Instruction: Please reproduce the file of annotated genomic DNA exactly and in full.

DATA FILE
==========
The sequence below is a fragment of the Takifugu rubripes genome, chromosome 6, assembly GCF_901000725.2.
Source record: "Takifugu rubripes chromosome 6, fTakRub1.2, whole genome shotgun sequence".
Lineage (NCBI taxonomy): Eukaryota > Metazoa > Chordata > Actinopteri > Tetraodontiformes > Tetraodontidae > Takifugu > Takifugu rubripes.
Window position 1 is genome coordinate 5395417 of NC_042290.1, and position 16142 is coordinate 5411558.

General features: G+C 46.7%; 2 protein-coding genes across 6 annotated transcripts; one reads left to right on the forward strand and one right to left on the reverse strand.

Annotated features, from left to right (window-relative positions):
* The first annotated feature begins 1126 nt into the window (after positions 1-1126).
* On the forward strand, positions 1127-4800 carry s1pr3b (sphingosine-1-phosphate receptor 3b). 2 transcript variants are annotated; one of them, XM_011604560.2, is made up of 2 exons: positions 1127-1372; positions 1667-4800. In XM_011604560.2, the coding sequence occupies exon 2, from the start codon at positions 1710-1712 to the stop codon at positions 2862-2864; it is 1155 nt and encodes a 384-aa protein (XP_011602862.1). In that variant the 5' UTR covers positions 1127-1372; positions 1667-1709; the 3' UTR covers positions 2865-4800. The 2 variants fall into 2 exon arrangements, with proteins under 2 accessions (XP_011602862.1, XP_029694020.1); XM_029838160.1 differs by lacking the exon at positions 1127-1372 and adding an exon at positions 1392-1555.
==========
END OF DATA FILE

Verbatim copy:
The sequence below is a fragment of the Takifugu rubripes genome, chromosome 6, assembly GCF_901000725.2.
Source record: "Takifugu rubripes chromosome 6, fTakRub1.2, whole genome shotgun sequence".
Lineage (NCBI taxonomy): Eukaryota > Metazoa > Chordata > Actinopteri > Tetraodontiformes > Tetraodontidae > Takifugu > Takifugu rubripes.
Window position 1 is genome coordinate 5395417 of NC_042290.1, and position 16142 is coordinate 5411558.

General features: G+C 46.7%; 2 protein-coding genes across 6 annotated transcripts; one reads left to right on the forward strand and one right to left on the reverse strand.

Annotated features, from left to right (window-relative positions):
* The first annotated feature begins 1126 nt into the window (after positions 1-1126).
* On the forward strand, positions 1127-4800 carry s1pr3b (sphingosine-1-phosphate receptor 3b). 2 transcript variants are annotated; one of them, XM_011604560.2, is made up of 2 exons: positions 1127-1372; positions 1667-4800. In XM_011604560.2, the coding sequence occupies exon 2, from the start codon at positions 1710-1712 to the stop codon at positions 2862-2864; it is 1155 nt and encodes a 384-aa protein (XP_011602862.1). In that variant the 5' UTR covers positions 1127-1372; positions 1667-1709; the 3' UTR covers positions 2865-4800. The 2 variants fall into 2 exon arrangements, with proteins under 2 accessions (XP_011602862.1, XP_029694020.1); XM_029838160.1 differs by lacking the exon at positions 1127-1372 and adding an exon at positions 1392-1555.